Sunday, August 11, 2019

Southern Flounder North Carolina's Epic Fail.

Southern Flounder North Carolina's Epic Fail.
by Anna Beckwith

In 2016 a lawsuit was filed by the North Carolina Fisheries Association, the Carteret County Fisheries Association and the Counties of Carteret, Dare and Hyde suing the NC Marine Fisheries Commission (MFC) and the NC Division of Fisheries Management (DMF), preventing them from taking management actions that would have prevented the flounder debacle we are now currently experiencing.  

It is important to understand the relationship between the MFC and DMF. The MFC is a nine-member board appointed by the Governor to manage, restore, develop, cultivate, protect and regulate the State's marine and estuary resources. It does this by adopting rules and policies and implementing management measures for state fisheries. DMF is the management, science and enforcement branch of the State's government for marine and estuary resources. They provide the science used by the MFC and implement and enforce management strategies approved via the MFC process.

Although it was clear that Southern Flounder were in trouble, this lawsuit claimed that the new management measures proposed by the 2015 MFC to reduce flounder catches were unnecessary and that data was insufficient. At the time, the MFC felt that 10 years of data and two previous approved stock assessments provided ample basis for taking action to protect southern flounder. In hind sight, it is clear that additional management measures were indeed needed and if they had been fully implemented, would have given southern flounder stocks a real chance at rebuilding.

The range of management measures offered in 2015 by the MFC concentrated on the problems facing southern flounder rather than in spreading the pain among all user groups (Recreation vs. Commercial) and gear types (pound nets, gigging, large mesh nets). While recreational users had achieved some reductions, in multiple instances other commercial gears had increased their catches. This strategy of directing regulations on those who were not meeting the needed reductions was treated as radical and was unpopular among many members of the NC Legislature.

The problem with flounder is simple. Not enough fish are growing up and getting out of the nursery areas and into the ocean where they spawn. They are caught in internal waters by hook and line, gigs and gill nets and as they migrate offshore in the fall they run into a wall of pound nets.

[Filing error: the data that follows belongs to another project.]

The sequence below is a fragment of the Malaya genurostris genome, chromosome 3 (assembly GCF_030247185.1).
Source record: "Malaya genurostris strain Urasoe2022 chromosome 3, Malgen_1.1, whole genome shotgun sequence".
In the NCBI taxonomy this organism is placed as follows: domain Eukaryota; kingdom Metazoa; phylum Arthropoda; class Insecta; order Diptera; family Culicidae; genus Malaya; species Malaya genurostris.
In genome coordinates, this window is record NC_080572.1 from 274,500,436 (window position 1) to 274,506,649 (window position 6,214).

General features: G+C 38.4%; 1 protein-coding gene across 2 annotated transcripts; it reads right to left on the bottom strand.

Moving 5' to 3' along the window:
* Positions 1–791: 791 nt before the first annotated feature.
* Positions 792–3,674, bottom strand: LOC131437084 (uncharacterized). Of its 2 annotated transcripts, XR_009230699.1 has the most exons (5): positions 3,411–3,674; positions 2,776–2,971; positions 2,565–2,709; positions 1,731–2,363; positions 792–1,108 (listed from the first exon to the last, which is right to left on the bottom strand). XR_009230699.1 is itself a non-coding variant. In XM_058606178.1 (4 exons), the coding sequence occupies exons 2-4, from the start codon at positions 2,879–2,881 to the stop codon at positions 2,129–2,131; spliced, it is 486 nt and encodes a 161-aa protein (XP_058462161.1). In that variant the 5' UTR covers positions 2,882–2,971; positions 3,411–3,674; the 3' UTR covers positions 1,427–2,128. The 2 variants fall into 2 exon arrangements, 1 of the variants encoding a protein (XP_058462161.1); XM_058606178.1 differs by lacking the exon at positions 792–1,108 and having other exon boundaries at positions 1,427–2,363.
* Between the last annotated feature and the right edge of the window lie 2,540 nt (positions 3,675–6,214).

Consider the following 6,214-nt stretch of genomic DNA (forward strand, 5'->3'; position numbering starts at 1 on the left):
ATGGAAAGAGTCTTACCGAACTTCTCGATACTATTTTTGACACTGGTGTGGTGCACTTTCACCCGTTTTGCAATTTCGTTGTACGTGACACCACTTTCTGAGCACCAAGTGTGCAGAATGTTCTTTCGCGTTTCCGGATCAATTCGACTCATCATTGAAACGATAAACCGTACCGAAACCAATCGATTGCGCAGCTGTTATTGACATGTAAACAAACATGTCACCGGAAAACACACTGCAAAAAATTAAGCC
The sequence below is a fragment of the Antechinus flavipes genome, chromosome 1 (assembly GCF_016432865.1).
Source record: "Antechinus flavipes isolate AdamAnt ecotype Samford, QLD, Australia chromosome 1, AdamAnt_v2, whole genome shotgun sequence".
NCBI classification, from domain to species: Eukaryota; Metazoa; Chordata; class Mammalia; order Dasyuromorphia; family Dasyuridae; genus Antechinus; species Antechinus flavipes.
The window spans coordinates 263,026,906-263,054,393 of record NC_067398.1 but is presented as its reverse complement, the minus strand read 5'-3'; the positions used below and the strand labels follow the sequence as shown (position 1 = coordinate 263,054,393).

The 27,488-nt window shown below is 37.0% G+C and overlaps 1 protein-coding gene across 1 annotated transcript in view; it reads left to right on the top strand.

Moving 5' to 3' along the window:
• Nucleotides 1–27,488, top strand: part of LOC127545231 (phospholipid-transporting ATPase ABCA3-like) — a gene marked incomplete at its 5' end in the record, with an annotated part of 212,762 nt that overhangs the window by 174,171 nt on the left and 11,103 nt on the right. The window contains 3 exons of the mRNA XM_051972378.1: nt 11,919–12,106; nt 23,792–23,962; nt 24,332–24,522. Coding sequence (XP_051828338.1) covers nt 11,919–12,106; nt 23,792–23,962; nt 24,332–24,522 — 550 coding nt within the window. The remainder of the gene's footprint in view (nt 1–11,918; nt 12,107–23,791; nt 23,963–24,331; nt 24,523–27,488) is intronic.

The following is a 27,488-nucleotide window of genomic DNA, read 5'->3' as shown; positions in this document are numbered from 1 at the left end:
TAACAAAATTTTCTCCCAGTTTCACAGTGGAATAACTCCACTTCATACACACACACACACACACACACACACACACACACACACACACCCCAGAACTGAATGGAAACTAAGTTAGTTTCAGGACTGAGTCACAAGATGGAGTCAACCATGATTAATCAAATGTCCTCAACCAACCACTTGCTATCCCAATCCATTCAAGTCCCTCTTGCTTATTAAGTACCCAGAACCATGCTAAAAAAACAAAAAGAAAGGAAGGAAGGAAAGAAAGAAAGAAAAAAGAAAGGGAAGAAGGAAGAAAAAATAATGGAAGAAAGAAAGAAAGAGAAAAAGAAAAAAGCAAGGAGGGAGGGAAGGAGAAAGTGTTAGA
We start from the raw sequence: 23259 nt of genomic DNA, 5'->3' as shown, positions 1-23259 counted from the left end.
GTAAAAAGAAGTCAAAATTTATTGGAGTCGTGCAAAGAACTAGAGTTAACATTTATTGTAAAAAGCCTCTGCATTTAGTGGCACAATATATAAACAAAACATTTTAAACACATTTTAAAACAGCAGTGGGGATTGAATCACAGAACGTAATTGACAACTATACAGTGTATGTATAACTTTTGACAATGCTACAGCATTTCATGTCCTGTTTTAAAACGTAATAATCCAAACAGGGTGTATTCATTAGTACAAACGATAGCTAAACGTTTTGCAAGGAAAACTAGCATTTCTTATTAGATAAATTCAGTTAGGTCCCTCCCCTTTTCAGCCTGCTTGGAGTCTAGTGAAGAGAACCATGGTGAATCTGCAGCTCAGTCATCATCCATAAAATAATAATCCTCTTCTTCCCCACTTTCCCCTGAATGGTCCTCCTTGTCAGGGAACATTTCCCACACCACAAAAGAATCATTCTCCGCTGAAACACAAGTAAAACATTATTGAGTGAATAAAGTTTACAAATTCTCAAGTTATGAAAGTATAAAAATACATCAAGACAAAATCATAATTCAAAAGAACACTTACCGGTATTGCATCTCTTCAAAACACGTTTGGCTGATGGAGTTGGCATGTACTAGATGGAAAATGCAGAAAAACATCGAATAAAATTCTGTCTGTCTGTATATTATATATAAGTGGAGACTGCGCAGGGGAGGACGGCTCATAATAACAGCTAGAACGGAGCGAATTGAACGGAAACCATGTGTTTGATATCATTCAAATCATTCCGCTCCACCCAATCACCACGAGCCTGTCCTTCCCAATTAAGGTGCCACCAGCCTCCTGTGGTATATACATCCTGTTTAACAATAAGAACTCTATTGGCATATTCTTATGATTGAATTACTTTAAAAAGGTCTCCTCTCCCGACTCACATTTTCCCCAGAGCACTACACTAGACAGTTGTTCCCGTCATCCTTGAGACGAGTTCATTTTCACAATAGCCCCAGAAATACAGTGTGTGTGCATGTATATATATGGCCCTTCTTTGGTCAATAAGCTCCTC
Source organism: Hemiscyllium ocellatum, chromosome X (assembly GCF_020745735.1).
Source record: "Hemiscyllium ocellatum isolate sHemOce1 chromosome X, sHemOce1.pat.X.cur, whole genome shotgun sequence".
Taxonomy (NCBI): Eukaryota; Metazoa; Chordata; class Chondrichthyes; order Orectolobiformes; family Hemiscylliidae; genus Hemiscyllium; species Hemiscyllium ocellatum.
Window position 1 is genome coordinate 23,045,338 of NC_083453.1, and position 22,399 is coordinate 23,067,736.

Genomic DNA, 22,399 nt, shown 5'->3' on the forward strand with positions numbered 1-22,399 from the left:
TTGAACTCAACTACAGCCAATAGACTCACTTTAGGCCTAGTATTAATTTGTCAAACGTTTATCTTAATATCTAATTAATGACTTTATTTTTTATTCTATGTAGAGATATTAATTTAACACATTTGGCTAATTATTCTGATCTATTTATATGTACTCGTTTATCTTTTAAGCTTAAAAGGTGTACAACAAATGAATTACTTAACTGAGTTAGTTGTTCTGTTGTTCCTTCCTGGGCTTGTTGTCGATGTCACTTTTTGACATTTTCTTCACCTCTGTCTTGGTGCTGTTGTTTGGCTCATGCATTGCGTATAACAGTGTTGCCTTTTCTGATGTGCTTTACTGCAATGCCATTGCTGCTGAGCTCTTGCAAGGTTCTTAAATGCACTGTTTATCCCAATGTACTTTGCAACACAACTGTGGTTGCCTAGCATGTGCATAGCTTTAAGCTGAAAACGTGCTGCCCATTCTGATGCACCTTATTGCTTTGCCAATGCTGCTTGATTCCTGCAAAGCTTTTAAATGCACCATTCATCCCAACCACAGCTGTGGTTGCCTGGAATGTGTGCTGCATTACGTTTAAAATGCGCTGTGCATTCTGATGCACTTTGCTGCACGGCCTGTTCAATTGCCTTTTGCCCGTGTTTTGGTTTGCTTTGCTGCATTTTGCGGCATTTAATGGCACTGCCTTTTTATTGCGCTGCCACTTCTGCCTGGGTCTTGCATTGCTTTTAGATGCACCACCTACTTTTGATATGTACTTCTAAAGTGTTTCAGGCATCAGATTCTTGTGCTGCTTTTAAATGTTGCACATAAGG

I occasionally hear that I "should have done more" to help Southern Flounder during my time on the NC MFC.  Unfortunately, my "resource first" position and aggressive, vocal support for real action made me an unpopular choice when my term was up for reappointment in 2015. My replacement resigned after two meeting and the seat I had occupied was left without a voice for some time.

In 2005, in order to achieve a sustainable harvest of the southern flounder stock, the required harvest reduction was estimated at 38%. In the absence of real action over the past 15 years we are now faced with a needed reduction of 72% in 2020 to achieve a sustainable harvest.

Despite the 2015 MFC's valiant effort to move forward with real change, we are now facing a near moratorium on harvest with devastating socio economic impacts on all user groups. I wonder if those measures put forth by the 2015 MFC now seem less offensive to those who sued to stop them?

There is a need to restructure the southern flounder fishery in order to achieve a measurable harvest while still providing access to the resource, considering discards, bycatch and protected species interactions.

I am surprised that the current MFC accepted, at the advice of their lawyer, DMF's proposed recommendations in Amendment 2 without any alterations. This current MFC relinquished their opportunity to restructure the fishery by bringing some of the 2015 proposals or developing new ones of their own.

DMF provided management recommendations for the legally required reductions that spread the pain equally across all sectors and gear types.  However, in my opinion, the southern flounder fishery must be restructured, so that  the greatest overall benefit to the state and the highest and best use of this resource is achieved. While the MFC must be fair, they are not required to be equitable and they can treat fishing sectors and gear types differently if they chose.

As a fisheries manager, Southern Flounder has haunted me. I consider the management of this fishery an epic fail and hope that someday there is light at the end of the tunnel.

At my last meeting on the NC MFC I read onto the record the following statement which may be entertaining for those who would like to read a little history.